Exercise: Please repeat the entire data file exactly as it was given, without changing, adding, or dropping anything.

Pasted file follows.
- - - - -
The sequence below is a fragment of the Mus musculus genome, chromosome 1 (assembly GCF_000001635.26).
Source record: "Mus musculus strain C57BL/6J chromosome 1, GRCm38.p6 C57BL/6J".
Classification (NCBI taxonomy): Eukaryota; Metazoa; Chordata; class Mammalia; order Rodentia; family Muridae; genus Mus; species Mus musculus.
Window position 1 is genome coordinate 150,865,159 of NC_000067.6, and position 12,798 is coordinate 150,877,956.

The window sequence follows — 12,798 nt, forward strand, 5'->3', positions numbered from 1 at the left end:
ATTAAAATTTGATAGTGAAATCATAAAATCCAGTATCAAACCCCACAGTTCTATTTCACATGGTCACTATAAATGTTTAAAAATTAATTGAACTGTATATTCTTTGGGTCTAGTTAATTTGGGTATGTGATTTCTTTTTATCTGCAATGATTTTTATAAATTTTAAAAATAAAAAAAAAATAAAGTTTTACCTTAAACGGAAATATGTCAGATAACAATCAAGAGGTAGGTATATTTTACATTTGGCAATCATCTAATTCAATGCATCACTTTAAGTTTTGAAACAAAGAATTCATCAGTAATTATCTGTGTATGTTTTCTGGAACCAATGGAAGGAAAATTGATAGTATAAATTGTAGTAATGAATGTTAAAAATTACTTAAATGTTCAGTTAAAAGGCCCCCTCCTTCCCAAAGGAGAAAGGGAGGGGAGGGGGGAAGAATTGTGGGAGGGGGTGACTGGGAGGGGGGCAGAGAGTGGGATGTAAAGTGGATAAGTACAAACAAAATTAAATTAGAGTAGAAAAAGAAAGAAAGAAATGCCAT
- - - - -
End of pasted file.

The sequence below is a fragment of the Mus musculus genome, chromosome 1 (assembly GCF_000001635.26).
Source record: "Mus musculus strain C57BL/6J chromosome 1, GRCm38.p6 C57BL/6J".
Classification (NCBI taxonomy): Eukaryota; Metazoa; Chordata; class Mammalia; order Rodentia; family Muridae; genus Mus; species Mus musculus.
Window position 1 is genome coordinate 150,865,159 of NC_000067.6, and position 12,798 is coordinate 150,877,956.

The window sequence follows — 12,798 nt, forward strand, 5'->3', positions numbered from 1 at the left end:
ATTAAAATTTGATAGTGAAATCATAAAATCCAGTATCAAACCCCACAGTTCTATTTCACATGGTCACTATAAATGTTTAAAAATTAATTGAACTGTATATTCTTTGGGTCTAGTTAATTTGGGTATGTGATTTCTTTTTATCTGCAATGATTTTTATAAATTTTAAAAATAAAAAAAAAATAAAGTTTTACCTTAAACGGAAATATGTCAGATAACAATCAAGAGGTAGGTATATTTTACATTTGGCAATCATCTAATTCAATGCATCACTTTAAGTTTTGAAACAAAGAATTCATCAGTAATTATCTGTGTATGTTTTCTGGAACCAATGGAAGGAAAATTGATAGTATAAATTGTAGTAATGAATGTTAAAAATTACTTAAATGTTCAGTTAAAAGGCCCCCTCCTTCCCAAAGGAGAAAGGGAGGGGAGGGGGGAAGAATTGTGGGAGGGGGTGACTGGGAGGGGGGCAGAGAGTGGGATGTAAAGTGGATAAGTACAAACAAAATTAAATTAGAGTAGAAAAAGAAAGAAAGAAATGCCAT